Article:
Granada & Carlton merger
Geoff France of Channel 5, Euan Jarvie of Mediacom, Andy Jones of Barkers Scotland and Phil Jones of Spirit Media Scotland.In around two weeks time culture, media and sports minister Patricia Hewitt will decide the fate of UK terrestrial commercial television. Talk about difficult decisions. Dave Hunter asks some leading media commentators to predict her decision and the possible consequences.
When the Government announced plans for the publishing of a new White Paper on media ownership, everybody knew what would follow.
One of the most obvious alliances in British media history was at the forefront of everybody’s minds and, sure enough, the rumours were quick to surface. These were followed last year by an official announcement by Carlton and Granada that they were indeed in “advanced merger talks”, confirming what every man and his dog in the country already knew.
Now, almost a year later, the ups and downs of the proposed merger have been keeping everyone in the media and marketing industries on the edge of their seats. But now, finally, the waiting is about to be over. The Competition Commission, which has mulled over the deal for a number of months, last week handed its recommendation to the Department of Trade and Industry. The country now eagerly awaits an announcement from Industry Secretary Patricia Hewitt, which is expected within the next fortnight.
“I think it’s inevitable, to be quite honest,” says Andy Jones, a director at Barkers Scotland and former director of Feather Brooksbank. “The way the media marketplace is fragmenting it makes perfect economic sense to allow it to go ahead.”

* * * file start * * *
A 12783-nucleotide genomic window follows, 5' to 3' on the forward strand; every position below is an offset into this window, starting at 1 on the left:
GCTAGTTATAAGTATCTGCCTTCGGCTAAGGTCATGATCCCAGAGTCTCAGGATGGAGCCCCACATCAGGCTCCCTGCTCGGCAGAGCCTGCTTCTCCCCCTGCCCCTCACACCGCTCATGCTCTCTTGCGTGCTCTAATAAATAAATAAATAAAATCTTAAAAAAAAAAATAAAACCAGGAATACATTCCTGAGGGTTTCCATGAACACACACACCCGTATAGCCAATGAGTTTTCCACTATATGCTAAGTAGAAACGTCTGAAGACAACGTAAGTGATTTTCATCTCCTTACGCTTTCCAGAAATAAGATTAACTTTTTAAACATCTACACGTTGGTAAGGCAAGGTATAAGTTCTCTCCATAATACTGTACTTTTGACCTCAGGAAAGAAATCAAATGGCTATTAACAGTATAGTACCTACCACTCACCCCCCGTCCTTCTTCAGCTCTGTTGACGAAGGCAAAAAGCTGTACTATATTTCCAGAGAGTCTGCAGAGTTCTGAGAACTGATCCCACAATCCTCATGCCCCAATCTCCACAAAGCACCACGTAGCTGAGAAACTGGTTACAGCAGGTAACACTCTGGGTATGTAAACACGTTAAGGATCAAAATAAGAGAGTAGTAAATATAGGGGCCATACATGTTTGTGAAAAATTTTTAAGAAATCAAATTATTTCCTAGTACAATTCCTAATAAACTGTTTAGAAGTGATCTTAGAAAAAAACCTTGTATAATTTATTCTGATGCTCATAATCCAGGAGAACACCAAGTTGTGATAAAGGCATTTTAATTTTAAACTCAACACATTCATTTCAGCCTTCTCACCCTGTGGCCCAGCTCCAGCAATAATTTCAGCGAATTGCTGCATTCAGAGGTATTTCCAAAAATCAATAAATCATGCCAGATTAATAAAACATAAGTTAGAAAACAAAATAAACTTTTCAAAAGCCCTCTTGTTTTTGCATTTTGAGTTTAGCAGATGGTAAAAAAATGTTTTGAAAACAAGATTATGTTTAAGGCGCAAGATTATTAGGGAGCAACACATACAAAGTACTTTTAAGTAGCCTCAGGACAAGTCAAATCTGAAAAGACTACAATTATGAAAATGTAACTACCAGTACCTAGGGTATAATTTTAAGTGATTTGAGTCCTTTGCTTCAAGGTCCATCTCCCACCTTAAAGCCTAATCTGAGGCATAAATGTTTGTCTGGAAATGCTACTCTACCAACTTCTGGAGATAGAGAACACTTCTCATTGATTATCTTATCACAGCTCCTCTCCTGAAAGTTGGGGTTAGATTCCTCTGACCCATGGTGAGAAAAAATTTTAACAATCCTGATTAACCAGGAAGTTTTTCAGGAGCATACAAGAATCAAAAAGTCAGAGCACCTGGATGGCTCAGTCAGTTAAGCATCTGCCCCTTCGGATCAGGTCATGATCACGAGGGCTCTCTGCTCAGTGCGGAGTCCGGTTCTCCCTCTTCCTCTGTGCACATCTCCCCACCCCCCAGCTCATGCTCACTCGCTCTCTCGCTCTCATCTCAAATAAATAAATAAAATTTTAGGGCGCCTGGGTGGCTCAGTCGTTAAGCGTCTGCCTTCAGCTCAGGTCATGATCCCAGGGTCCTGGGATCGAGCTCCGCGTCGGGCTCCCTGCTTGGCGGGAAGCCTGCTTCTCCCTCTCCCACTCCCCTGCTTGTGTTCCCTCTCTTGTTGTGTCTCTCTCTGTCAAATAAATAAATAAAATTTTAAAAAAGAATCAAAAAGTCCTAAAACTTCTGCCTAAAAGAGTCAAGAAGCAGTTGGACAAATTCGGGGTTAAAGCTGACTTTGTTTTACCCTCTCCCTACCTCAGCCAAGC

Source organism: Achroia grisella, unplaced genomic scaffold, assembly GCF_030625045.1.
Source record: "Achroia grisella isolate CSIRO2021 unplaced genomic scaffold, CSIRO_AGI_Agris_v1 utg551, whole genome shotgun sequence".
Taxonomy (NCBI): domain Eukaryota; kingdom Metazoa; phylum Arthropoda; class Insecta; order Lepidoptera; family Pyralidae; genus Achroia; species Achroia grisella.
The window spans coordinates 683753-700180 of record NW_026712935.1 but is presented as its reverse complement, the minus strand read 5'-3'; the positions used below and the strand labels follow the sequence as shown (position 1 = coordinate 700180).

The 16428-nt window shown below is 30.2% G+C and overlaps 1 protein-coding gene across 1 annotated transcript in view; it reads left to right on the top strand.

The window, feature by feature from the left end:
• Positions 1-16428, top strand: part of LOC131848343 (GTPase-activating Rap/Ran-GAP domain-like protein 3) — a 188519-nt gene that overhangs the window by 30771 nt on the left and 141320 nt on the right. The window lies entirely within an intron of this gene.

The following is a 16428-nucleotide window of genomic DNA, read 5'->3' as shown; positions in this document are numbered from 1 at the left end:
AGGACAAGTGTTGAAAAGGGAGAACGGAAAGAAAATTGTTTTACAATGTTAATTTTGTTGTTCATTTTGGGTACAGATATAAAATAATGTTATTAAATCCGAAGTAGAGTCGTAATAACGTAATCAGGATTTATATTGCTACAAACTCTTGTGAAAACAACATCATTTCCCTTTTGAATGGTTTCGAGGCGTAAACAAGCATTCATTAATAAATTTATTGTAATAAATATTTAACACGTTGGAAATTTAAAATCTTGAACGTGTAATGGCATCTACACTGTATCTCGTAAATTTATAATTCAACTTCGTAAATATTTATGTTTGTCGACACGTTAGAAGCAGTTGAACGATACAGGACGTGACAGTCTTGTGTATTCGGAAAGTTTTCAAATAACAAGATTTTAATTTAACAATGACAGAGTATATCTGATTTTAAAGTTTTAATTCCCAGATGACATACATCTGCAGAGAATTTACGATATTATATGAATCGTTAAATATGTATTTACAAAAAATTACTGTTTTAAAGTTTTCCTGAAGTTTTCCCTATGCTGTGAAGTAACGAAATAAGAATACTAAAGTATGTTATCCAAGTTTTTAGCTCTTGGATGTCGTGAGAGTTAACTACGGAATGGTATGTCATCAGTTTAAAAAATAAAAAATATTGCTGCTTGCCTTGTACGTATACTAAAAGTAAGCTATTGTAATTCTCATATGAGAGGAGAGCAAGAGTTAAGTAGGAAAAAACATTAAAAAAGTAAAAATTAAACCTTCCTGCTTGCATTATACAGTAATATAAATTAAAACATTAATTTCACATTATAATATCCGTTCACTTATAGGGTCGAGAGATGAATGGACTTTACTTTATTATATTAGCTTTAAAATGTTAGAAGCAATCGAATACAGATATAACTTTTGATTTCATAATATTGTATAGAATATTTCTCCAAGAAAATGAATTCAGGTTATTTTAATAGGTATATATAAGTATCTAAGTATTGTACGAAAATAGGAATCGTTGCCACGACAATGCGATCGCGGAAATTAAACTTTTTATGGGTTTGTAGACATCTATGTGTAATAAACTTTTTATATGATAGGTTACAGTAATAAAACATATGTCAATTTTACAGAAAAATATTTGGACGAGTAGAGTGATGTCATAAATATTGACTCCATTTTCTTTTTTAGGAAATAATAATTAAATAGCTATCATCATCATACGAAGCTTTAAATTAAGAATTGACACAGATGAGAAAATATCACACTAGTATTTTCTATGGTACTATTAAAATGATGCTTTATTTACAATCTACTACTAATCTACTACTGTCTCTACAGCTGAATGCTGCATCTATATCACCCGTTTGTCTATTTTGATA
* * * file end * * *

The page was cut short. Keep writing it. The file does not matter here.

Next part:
“Well, personally, I think they will merge,” Geoff France, regional sales director for Five, agrees. “I’m just back from the television conference in Edinburgh and Tessa Jowell was speaking. Her topic was ‘Life after the Communications Bill’ and the vibes coming out of that speech were that they were going to be allowed to merge.”
One of the key reasons these discussions have gone on so long is that, in merging both companies together, a combined ITV would then command more than 50 per cent of the UK television advertising market. In terms of competition in the marketplace, this causes a serious problem. How do the companies merge without creating a monopoly situation?
Phil Jones, a director of Spirit Media, says. “I think there will be an agreement that the merger has to go ahead, but there will be stringent rules attached to it. I think in this current marketplace they will have to accept it makes sense. I don’t think they will centralise the sales operation, though. I definitely think from a buyer’s point of view there should be a maintenance of choice.”
Both Carlton and Granada are pushing the merger on the grounds that it is the only way to save ITV. Both companies have been taking losses in recent years, with an increasing debt not helped any by the disastrous collapse of ITV Digital. A combined company would, in theory, be able to consolidate its resources, focusing on improved programming and, ultimately, audience share.